The two contingents forming the Kurpfalz Cuirassiers had different uniforms, though I’ve used Old Glory 15s Austrian Dragoon figures for both contingents. Both contingents had a white coat without lapels, straw-coloured smallclothes, black neck-stocks, white belts and an unlaced hat with black cockade. It’s not clear if they wore cuirasses during this period, but if they did, they were probably worn under the coat (I’ve left the waistcoats black to give that impression). The Prinz Friedrich Cuirassiers had red cuffs, collar and linings, with yellow ‘metal’, a mixed red & white aiguillette and yellow shabraques and holster-flaps with white lace edging.
The Oberrheinische Kreiseskadron had light blue colourings instead of red, with white ‘metal’ and light blue horse furniture, edged with narrow white piping. There is no information on trumpeters of either contingent, so I’ve painted a trumpeter for the Prince Friedrich Cuirassiers in reversed colours of red with white facings.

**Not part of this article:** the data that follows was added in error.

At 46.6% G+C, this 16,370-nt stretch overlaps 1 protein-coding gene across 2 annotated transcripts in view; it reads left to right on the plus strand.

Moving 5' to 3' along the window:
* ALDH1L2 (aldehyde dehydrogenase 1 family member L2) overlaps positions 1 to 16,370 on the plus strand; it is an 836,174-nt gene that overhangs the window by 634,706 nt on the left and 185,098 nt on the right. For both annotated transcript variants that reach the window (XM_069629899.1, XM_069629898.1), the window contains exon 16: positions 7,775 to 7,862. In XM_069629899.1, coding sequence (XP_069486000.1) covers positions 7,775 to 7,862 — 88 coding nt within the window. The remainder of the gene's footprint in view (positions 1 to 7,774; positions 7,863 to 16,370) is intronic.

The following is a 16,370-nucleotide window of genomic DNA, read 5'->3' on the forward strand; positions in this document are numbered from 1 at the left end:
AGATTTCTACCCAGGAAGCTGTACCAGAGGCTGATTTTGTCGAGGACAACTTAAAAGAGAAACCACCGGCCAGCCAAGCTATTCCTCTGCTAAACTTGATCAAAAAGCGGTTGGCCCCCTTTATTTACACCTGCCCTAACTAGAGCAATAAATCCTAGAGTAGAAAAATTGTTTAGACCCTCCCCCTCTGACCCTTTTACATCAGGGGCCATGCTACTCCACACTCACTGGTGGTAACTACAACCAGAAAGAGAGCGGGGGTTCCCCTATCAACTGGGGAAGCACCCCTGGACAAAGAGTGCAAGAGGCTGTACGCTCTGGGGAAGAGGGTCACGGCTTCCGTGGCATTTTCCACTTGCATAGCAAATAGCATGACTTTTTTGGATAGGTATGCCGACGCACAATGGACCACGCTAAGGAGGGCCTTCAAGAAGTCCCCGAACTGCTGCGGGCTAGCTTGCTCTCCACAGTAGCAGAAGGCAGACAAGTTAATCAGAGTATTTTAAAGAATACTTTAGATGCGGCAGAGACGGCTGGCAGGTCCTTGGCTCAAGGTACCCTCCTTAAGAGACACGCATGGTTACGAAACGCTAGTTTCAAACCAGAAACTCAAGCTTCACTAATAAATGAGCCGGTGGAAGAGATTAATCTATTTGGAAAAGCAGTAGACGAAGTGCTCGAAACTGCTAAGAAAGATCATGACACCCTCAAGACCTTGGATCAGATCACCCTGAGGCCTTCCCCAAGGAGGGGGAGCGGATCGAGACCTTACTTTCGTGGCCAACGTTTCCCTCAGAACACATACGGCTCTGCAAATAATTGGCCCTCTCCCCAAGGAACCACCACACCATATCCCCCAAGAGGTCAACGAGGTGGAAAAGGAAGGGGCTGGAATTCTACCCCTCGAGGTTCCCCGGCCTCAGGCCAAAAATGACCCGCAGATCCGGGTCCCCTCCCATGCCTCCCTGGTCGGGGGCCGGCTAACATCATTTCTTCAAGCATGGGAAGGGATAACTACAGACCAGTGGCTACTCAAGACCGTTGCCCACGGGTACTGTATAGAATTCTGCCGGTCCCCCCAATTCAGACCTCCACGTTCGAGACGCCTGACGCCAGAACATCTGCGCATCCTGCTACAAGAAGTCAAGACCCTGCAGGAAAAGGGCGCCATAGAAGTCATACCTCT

Standards are also not recorded, though Pfalz regimental standards were usually white with very elaborate designs featuring the arms of Pfalz on the obverse and the Virgin Mary on the reverse, while the squadron standards are thought to have been light blue with the Palatinal monogram on the obverse and various district arms on the reverse. Given the vagueness of the details, I must confess that I’ve used a spare Austrian cuirassier standard, as it has the Virgin on the reverse the Imperial eagle on the obverse. It’ll do until something better comes along.
Upon his appointment to command the Reichsarmee in 1758, Prince Friedrich Michael of Pfalz-Zweibrücken reinforced the Reichsarmee cavalry arm with the Pfalz Kurfürstin Leibdragoner-Regiment. This regiment was expanded at around the same time from three to five squadrons (each of two companies), for a total of around 800 men. This regiment wore red coats with black lapels, cuffs and collar, red linings, yellow ‘metal’ and aiguillette, straw smallclothes, an unlaced black hat with black cockade, white belts and red horse-furniture with yellow lace edging. One company was designated as Horse Grenadiers and these wore a brown-black bearskin cap with brass plate and red bag, piped and tasseled yellow (shown on the right).